It's not often that I can fully endorse an organization involved in adoption.
Because, although we live in a world where adoption is sometimes necessary, when an organization's main source of funding comes from adoptions, its motivation is to produce adoptions for the paying adoptive parents--not for supporting family unity by keeping a child with its birth family and choosing adoption only as a last resort. As watchdog groups and adoptee rights and other organizations have documented over and over again, the Adoption Industry at large often has misaligned priorities.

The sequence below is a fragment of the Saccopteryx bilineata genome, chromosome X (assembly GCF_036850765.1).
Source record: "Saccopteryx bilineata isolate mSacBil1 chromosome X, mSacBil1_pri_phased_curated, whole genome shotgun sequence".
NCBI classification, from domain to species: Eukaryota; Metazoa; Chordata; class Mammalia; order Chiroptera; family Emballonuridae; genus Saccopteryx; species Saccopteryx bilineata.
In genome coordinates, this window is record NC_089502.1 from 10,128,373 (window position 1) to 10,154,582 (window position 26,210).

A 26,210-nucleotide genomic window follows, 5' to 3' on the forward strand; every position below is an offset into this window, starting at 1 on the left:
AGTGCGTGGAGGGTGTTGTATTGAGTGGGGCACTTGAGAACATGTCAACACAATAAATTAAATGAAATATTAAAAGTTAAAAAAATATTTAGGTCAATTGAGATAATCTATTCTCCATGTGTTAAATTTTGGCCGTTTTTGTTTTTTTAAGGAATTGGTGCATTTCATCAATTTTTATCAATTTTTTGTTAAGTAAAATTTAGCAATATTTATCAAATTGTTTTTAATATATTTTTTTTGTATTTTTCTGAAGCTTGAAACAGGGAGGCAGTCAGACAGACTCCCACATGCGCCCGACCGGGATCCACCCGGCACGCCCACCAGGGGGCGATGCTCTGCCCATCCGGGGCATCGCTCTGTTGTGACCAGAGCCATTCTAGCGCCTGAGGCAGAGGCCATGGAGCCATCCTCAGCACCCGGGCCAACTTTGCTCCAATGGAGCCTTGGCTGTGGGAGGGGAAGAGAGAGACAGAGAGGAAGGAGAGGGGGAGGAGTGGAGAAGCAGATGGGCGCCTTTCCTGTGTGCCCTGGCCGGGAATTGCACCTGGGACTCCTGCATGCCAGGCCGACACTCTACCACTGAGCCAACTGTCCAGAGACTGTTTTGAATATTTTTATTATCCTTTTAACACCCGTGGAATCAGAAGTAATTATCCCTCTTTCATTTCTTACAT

But I find myself in a paradox here--I want to help children, I don't believe adoption is always bad (I benefited from it!), and I don't want to be an armchair critic, perched at my desk criticizing people in very real situations of infertility or wanting a bigger family or facing an unexpected pregnancy and bone-crushing poverty. What I seek from others, what I strive to see happen in the mainstream conversations about adoption is empathy. An understanding of why adoption is more complex than we allow voice for, why an adoptee might struggle, or why adoptees are marginalized in a very real way by not having access to birth certificates. So, I always push myself to have empathy with others. But it's a difficult dance, because some scenarios are just infuriating (See the Veronica Brown case, for example.)